Every few weeks, in what I assume is a uniquely Protestant ritual, a dozen small children stand at the front of our church and sing for the congregation. A kindly woman conducts, her muted soprano nearly the one voice audible. The adults look on from the pews, ears straining. Too old to have kids of my own in the children’s choir, and too young for grandfatherly doting, I wait out the performance, slightly bored. My eyes wander over to the accompanist sitting at a small electronic piano.
I’ve observed three different women fill this role, ranging in age from a college student to the associate pastor’s mother-in-law. One gives piano lessons, and occasionally plays the organ for services. The other two, to my knowledge, have no particular training. You don’t need exceptional musical talent to play “Jesus Loves Me” and “This Little Light of Mine.” The three women share important qualities, but their gifts don’t primarily involve music.
The accompanist’s face shows intense concentration. She sounds each note distinctly and correctly, because the children, picking their noses and waving to their moms and dads, need steady guidance to get through the tune. Like any accompanist she maintains a tactful hush, playing just loud enough to support the tiny voices. More than other accompanists, however, she’s alert for dropped phrases or a flagging tempo, any sign that she needs to adjust her playing.
She doesn’t smile indulgently, or glance toward the pews. She’s focused entirely on the little ones she serves, who unconsciously demand her grace and humility. She isn’t in it for laughs or applause, or a musical challenge. She’s needed, so she plays.
We keep hearing pleas for “civility” amid stories of shouting matches and a once-inconceivable rudeness. That’s, of course, if we talk to each other at all. We hear, too, about the joys of “giving back” and “servant leadership.” What exactly do these public virtues mean? Is civility just a matter of being nice–of refraining from inflammatory words and abusive speech? Do giving back and servant leadership mean helping spruce up a neighborhood park, or signing up at work for a get-your-hands-dirty event? It would be great if there were some secret to these selfless acts, some way for everyone in a pluralistic society to agree to do good deeds. I have no philosophical approach to offer. I just keep thinking about the face and hands of the children’s choir accompanist.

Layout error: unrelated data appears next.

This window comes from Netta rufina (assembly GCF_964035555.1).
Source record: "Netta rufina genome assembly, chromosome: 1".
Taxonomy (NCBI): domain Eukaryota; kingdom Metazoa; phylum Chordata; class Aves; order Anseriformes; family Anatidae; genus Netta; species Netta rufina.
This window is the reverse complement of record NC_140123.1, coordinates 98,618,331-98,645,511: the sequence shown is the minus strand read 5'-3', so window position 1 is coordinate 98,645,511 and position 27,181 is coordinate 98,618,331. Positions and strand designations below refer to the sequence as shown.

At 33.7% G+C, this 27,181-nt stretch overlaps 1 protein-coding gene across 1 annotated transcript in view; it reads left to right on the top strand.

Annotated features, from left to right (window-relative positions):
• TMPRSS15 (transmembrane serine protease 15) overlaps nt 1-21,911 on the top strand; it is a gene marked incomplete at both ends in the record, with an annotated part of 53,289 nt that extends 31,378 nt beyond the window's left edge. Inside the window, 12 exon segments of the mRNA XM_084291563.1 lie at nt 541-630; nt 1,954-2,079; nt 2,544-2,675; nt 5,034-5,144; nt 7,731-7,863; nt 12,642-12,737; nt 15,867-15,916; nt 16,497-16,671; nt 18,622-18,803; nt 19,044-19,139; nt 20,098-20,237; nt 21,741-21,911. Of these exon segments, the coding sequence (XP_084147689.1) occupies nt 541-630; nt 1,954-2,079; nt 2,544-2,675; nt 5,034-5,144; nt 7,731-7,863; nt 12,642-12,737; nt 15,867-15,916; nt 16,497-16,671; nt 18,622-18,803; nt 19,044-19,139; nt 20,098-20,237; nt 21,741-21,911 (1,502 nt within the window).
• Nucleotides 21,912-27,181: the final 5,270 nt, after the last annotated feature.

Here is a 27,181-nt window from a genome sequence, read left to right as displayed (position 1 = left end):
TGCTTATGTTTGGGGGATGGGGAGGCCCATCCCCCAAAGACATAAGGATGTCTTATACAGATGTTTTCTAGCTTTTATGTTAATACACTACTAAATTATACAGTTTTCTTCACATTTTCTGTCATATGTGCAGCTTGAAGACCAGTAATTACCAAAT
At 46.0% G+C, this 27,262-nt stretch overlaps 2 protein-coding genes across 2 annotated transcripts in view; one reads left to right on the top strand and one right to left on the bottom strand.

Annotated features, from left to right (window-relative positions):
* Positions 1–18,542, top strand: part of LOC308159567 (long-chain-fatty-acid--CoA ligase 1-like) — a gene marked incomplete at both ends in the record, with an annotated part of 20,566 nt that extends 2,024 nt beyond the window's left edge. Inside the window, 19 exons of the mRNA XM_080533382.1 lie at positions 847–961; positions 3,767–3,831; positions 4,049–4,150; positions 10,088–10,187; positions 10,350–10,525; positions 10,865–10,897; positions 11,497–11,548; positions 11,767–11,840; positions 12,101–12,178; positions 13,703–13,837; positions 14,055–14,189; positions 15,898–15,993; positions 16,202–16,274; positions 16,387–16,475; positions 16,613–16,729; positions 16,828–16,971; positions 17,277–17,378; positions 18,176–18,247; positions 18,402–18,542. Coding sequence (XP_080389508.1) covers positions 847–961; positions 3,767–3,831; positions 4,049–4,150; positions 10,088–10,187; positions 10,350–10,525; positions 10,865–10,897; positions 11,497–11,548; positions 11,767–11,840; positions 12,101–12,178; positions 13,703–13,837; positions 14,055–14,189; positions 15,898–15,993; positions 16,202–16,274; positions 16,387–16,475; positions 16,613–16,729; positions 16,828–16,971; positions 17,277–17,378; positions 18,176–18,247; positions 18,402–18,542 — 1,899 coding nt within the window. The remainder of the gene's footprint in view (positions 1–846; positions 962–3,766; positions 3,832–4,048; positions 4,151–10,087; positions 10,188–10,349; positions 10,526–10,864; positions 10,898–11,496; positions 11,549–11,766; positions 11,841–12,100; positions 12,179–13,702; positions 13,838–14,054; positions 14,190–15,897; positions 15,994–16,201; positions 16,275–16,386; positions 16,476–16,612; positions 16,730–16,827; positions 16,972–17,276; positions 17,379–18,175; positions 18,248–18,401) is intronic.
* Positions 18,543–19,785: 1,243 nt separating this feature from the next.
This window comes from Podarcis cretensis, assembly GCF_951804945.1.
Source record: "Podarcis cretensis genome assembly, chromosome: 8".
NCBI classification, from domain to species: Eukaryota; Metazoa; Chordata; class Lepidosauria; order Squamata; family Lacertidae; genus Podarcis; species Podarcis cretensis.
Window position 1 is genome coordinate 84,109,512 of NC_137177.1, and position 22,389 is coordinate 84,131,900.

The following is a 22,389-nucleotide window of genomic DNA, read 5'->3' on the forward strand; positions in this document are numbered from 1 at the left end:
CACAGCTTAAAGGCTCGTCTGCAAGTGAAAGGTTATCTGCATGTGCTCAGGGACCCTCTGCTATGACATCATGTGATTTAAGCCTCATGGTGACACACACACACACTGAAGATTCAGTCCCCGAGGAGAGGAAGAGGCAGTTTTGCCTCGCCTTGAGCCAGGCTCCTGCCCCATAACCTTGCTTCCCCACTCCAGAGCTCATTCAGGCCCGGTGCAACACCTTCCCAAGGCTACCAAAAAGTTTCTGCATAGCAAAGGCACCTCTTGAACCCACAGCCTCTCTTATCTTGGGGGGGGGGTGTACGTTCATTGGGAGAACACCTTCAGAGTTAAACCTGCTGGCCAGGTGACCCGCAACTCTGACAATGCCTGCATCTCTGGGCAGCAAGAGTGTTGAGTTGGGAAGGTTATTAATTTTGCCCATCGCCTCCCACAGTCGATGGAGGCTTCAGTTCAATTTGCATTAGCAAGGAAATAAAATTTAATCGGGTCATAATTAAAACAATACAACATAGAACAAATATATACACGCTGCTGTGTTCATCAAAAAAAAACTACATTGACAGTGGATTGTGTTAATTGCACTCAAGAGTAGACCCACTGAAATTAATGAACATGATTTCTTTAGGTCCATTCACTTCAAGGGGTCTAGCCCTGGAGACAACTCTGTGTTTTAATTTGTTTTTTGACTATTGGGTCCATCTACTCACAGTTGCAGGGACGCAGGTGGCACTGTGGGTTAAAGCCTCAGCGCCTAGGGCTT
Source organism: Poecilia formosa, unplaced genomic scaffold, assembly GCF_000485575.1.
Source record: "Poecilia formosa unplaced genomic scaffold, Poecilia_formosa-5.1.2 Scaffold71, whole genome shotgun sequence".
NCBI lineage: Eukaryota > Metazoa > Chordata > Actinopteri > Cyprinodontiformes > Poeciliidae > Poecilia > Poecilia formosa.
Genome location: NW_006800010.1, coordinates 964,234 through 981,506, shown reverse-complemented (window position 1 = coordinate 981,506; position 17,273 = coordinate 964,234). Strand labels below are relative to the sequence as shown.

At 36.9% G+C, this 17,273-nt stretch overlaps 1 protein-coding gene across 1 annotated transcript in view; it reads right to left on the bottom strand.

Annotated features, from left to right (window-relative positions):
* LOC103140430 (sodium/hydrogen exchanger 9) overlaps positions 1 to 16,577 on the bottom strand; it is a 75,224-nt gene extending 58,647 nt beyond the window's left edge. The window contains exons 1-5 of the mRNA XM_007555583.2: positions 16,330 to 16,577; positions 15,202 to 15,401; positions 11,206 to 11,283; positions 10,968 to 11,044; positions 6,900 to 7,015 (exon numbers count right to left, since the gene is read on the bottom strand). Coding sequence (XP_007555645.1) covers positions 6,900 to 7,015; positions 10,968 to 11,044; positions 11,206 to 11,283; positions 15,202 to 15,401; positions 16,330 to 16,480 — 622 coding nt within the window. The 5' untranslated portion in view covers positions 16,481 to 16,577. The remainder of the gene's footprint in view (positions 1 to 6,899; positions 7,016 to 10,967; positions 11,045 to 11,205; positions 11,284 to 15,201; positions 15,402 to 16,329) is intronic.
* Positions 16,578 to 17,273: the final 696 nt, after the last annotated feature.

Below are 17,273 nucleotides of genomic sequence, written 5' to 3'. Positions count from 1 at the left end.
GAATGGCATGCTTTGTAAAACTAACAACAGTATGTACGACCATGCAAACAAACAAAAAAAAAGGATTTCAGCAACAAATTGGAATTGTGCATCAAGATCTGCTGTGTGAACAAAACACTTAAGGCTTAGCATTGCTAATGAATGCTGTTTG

She makes sure she gets every note right. She pays attention to detail. When we talk with people about conflicts in our neighborhoods, or about the issues that have torn our country in two, the same methodical patience seems a good place to start. Check a fact. Use the right pronoun. Be sure what a word means before saying or typing it. Like the accompanist piloting children through a melody, we head off a bunch of messy problems when we care enough to be correct.
The accompanist listens. We’ve heard that one before, but she listens in a way that’s worth noticing. It isn’t as if the children have some musical gift she’s dying to hear. Most of them are barely making sounds. Nor is she absorbing the message of the words–that’s for the congregation to do. Ready and expectant, she listens for a delicate collaboration, and for circumstances to tell her what to do next. Something is happening while she plays and the children sing. She pays attention and does her part. Along with listening to what other people have to say–to their “point” or “perspective”–we too can listen for the emergence of a mutual effort, for the new idea or course of action we’re helping bring forth. Breakthroughs and solutions must come from somewhere–why not from us, right here and now?
If the children in the choir ever stop looking at their toes, or at the stained-glass windows, or at the organist in the balcony cleaning his glasses, they look at the conductor’s motioning hands and encouraging smile. They never look at the woman who plays the right intervals, precisely keeping time. In thankless obscurity–sometimes literally in the shadows–the accompanist serves people who will never acknowledge her, who can give her nothing in return. When the last song ends, she slips back into her pew. In a few weeks she’ll show up and do it all again.